We occasionally link to goods offered by vendors to help the reader find relevant products. Some of these may be affiliate based, meaning we earn small commissions (at no additional cost to you) if items are purchased. Here is more about what we do.
Those who are new to home canning will soon learn how fun it can be. But it won’t be long before they’ll have be facing down a pile of fresh produce, only to discover that they’ve run out of canning jars (also commonly called Mason jars).
To save money while ensuring that you’re always ready to preserve great produce deals and bumper crops, the home canner should stock up ahead of time on most – if not all – of the jars they’ll need for the canning season.
This article will address:
- The best places to buy canning jars.
- Which sizes are most appropriate for which foods.
- Wide vs. regular mouth.
- How to estimate how many will be needed.
With just a little care in use and handling, jars may be reused season after season. You will, however, have to supplement your collection with new lids each year (unless you buy a certain type – more on this later).
Where to Buy
Many stores sell canning supplies, including hardware, grocery, and department stores. Most of them don’t keep large quantities of jars on hand in the off season, but they should have a good supply available during the summer and early fall.
Canning has steadily been gaining popularity over the last few years, and many manufacturers and stores are experiencing shortages, running out completely before the canning season is over.
This makes it very important to keep enough on hand, or you’ll face wasting good food for want of a place to put it. I don’t necessarily recommend hoarding (although it’s not a bad idea…), just making sure that you have a large supply.
If a canner finds they’ve stocked too many, there will be plenty of needy people to take surplus off their hands the next season (although, to a home gardener or preservationist, jars are golden glass).
For the first few years, it’s definitely better to err on the side of caution and procure a few extra, as opposed to finding yourself stuck with too few.
If you’re in a pinch, it may be helpful to know that you can buy these through Amazon. Personally, I hate going to the store, and love it when a delivery vehicle comes to ME with the precious cargo that I’m after!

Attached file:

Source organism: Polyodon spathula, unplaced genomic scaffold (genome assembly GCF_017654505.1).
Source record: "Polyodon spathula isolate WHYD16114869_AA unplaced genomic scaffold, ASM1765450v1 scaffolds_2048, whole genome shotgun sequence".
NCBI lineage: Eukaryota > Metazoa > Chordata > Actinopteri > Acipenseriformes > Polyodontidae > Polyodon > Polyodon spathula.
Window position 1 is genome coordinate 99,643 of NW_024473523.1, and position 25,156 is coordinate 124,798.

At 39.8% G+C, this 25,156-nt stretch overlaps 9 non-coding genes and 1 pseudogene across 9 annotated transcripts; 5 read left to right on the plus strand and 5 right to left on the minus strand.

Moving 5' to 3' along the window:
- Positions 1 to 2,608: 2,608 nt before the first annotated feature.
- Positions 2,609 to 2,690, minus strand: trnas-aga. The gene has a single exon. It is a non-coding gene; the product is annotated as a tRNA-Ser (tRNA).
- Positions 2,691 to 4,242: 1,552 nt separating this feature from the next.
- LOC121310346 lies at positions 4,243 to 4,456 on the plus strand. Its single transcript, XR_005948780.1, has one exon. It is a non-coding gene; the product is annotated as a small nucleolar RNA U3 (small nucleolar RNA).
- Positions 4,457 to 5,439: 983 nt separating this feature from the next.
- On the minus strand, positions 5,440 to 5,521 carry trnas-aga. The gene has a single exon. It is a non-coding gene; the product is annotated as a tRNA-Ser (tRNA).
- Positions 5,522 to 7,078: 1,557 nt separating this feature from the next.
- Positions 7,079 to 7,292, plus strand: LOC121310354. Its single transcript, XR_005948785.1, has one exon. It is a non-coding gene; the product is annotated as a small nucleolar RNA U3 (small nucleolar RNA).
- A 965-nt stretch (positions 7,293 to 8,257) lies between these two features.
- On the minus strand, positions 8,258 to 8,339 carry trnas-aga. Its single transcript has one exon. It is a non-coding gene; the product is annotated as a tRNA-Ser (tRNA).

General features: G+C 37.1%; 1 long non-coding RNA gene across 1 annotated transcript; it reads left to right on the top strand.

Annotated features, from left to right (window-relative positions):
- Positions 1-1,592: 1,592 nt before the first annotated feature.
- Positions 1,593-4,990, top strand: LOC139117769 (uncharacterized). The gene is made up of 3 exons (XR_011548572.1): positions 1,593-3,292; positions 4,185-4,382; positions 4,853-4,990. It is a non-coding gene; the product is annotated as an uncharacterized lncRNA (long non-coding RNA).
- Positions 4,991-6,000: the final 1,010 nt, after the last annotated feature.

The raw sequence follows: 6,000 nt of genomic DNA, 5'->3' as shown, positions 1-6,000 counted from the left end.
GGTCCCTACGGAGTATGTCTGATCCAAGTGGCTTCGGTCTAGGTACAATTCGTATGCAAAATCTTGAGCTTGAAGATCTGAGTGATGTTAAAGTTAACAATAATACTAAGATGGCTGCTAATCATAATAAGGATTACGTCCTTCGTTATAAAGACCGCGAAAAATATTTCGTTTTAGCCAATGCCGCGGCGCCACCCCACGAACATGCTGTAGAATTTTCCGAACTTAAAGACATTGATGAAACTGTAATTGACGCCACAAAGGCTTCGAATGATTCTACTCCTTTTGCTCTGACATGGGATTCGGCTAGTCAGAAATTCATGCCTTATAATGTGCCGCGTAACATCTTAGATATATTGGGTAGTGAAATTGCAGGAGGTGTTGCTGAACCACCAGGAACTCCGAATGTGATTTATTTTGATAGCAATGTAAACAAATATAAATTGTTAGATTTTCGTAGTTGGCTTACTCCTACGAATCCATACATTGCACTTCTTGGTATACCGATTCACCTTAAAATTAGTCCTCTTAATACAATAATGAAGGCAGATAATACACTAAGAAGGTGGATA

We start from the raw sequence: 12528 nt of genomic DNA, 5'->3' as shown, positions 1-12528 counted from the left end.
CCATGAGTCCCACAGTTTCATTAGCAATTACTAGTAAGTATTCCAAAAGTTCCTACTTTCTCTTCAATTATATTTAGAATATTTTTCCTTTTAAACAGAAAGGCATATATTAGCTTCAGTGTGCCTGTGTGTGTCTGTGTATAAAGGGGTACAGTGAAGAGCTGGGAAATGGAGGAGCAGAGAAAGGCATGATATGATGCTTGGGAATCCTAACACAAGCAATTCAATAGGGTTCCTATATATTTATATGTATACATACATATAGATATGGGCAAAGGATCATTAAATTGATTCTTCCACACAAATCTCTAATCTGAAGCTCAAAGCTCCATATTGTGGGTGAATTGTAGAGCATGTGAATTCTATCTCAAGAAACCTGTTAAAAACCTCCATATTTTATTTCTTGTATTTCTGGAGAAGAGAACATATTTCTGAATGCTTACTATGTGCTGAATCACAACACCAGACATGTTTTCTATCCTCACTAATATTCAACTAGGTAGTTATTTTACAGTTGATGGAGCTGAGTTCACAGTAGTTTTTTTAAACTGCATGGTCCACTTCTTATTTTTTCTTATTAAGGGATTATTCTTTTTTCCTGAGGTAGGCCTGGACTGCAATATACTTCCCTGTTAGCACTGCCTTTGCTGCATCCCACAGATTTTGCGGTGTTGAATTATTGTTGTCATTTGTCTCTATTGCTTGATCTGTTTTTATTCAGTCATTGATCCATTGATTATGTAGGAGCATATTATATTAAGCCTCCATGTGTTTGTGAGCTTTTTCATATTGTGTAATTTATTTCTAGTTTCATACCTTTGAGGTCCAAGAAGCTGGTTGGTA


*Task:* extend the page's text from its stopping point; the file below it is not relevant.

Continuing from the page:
There are alternatives to buying canning jars in the store. Because they can be reused indefinitely as long as they don’t have any cracks or chips, they are a great item to find second hand.
Spreading the word among friends and family is a useful tactic, and could result in the inheritance of a whole collection from a retiring canner.
Many older people who can’t can anymore, or those who just don’t have the time, will be thrilled to find an appreciative home for their stock.
Rummage sales are a great place to pick them up, as are thrift stores. A request made on Craigslist or Freecycle may also net a lot of jars, a boon to the new canning enthusiast who is just getting established.
One of the best places to pick them up is at “farm” auctions, but these tend to be really regional. Missouri? No problem. So Cal? Not so much.
It is very important to check prices carefully when buying second hand. New canning jars from the store generally cost $1-2 each, depending on the size.
When buying second hand, it’s vital to know the item’s retail cost to make sure the used price is actually a good deal. $0.25- 0.50 each is a fair price, and an excellent deal if you’re buying used.
Unfortunately, lots of consignment shops and junk stores often believe (or want to believe) that they’ve landed on a bunch of “antiques,” and price them sky high.
Commercial Food Product Jars – Won’t They Work Just as Well?
The short answer? No, not really (with a few caveats). Most food jars these days (if they aren’t plastic), are normally made with a rim that is incompatible with canning lids. And if you do find some that will work? Modern versions are ultra thin and could lead to breakage within the pressure canner.
There is nothing more heartbreaking than opening the lid of the canner and seeing the produce that you worked hard for in your garden all season long, splattered among glass shards and the wreckage of your broken dreams. You’ve probably fought insects, weather, and plant disease and spent hours laboriously chopping, dicing, juicing, and simmering, to have it all ruined by not spending a little cash for the real deal in glass storage.
Bottom line: Buy some jars.
Note that commercial food jars made 30 or 40 years ago were of much thicker glass. Chances are if you find some of these in an old “stash” they’ve been used and reused in a bygone era and are probably safe. The ones with flaws would have broken long ago.
Jars for home processing come in a wide range of shapes and sizes with wide and regular mouths, from the cute four-ounce jelly jars to large half-gallon sizes.
The most common sizes are the half-pint, pint, and quart. A pint is the equivalent of two cups, or 16 ounces. Memorizing these conversions and measurements can be very useful to the home canner when estimating batches and the amount of jars needed.
There are also novelty sizes such as the 4-ounce, half gallon, and gallon. These can be useful for some things, but they typically aren’t very cost effective since the manufacturers don’t produce many of them.
Jars can be plain, or they may have a decorative motif or brand name scrolled on their exterior. And many manufactures now offer heritage or vintage collections, with colored glass and shapes from bygone eras.
Choose sizes that are appropriate for what you are preserving. If you plan to store your goods for home consumption, choose jars that are economical, functional, and well made.